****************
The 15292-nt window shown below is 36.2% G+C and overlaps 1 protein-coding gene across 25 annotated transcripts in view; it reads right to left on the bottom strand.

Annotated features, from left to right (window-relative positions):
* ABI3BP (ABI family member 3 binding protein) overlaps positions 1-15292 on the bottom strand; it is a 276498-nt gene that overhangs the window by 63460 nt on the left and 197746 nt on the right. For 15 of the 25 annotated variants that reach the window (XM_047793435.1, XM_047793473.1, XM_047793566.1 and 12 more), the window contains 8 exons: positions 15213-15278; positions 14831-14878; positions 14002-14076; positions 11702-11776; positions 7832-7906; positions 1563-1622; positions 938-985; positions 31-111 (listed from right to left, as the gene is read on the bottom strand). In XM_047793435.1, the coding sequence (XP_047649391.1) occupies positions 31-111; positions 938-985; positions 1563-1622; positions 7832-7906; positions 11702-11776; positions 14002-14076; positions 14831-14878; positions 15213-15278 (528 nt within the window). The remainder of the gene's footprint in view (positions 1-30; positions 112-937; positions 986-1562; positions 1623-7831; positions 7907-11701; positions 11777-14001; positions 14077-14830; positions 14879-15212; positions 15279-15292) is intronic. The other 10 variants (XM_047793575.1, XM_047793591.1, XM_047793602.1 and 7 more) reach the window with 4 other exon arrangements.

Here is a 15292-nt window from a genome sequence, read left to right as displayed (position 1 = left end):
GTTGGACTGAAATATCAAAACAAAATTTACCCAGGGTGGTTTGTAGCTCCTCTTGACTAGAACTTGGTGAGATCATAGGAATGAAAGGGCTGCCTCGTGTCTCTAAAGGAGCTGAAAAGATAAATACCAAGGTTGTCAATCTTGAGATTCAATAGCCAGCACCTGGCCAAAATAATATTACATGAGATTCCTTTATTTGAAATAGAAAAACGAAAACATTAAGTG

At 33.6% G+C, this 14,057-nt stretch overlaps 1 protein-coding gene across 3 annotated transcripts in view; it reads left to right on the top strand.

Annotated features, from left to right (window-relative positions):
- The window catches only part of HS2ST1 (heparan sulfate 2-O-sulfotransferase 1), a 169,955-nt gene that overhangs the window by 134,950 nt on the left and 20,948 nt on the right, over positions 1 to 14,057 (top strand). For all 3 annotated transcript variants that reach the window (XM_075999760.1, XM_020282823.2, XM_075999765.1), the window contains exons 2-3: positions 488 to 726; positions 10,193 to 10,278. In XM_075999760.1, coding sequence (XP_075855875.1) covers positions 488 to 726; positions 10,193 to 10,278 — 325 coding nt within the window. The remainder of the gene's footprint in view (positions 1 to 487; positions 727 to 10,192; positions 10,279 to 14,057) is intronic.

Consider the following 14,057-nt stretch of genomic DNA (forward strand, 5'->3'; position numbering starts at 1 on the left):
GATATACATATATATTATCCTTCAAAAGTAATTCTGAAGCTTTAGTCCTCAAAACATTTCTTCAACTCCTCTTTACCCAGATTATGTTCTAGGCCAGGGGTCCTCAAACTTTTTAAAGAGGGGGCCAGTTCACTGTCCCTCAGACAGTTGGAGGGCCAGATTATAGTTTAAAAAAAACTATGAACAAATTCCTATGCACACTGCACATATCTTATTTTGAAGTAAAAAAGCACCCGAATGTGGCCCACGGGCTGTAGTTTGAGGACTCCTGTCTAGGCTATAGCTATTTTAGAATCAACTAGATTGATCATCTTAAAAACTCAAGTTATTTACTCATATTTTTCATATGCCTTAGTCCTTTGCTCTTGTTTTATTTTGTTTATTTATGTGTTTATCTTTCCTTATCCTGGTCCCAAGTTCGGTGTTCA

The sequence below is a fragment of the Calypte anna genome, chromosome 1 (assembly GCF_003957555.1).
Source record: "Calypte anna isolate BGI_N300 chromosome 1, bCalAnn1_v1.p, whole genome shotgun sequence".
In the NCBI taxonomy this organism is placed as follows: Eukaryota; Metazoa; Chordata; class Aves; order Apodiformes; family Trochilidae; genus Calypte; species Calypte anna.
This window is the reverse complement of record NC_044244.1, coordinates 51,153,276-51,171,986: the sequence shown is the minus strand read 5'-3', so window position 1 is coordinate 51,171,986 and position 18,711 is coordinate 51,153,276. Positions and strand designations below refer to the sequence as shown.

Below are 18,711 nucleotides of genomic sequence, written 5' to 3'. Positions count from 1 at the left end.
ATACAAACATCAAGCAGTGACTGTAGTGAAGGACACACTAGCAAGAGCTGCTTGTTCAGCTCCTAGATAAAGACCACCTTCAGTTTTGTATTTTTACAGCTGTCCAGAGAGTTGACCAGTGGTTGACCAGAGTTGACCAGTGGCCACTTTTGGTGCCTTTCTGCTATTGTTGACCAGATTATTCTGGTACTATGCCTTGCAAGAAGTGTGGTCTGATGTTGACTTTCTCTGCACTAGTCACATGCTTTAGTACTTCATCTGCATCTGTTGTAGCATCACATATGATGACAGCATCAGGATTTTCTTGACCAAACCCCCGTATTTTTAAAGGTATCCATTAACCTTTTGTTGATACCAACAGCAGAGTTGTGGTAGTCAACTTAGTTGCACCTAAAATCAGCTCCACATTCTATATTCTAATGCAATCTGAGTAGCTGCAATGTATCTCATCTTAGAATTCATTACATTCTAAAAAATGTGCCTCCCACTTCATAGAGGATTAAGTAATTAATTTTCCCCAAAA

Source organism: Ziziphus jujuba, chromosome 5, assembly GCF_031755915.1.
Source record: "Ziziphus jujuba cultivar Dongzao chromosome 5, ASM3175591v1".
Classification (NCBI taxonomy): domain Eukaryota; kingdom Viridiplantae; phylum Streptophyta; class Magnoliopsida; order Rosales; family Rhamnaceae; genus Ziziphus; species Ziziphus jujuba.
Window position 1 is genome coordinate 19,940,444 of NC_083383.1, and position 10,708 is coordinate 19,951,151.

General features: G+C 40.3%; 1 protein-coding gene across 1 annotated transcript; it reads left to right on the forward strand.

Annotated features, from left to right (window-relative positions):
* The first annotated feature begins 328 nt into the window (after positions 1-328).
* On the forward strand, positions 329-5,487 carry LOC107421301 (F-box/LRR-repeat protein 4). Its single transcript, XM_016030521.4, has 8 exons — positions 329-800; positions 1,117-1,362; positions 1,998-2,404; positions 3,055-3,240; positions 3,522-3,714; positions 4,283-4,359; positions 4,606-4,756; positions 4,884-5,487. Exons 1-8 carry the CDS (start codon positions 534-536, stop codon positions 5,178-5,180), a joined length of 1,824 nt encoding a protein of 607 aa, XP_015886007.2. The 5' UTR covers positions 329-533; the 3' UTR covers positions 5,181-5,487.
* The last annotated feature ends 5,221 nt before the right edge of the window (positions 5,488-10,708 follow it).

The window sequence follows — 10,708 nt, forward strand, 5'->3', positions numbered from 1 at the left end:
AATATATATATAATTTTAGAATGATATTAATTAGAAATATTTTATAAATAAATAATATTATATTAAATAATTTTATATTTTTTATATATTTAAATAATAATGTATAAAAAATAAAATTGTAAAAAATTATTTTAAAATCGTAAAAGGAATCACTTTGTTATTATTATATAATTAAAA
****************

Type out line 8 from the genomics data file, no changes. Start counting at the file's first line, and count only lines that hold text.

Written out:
- The window catches only part of HS2ST1 (heparan sulfate 2-O-sulfotransferase 1), a 169,955-nt gene that overhangs the window by 134,950 nt on the left and 20,948 nt on the right, over positions 1 to 14,057 (top strand). For all 3 annotated transcript variants that reach the window (XM_075999760.1, XM_020282823.2, XM_075999765.1), the window contains exons 2-3: positions 488 to 726; positions 10,193 to 10,278. In XM_075999760.1, coding sequence (XP_075855875.1) covers positions 488 to 726; positions 10,193 to 10,278 — 325 coding nt within the window. The remainder of the gene's footprint in view (positions 1 to 487; positions 727 to 10,192; positions 10,279 to 14,057) is intronic.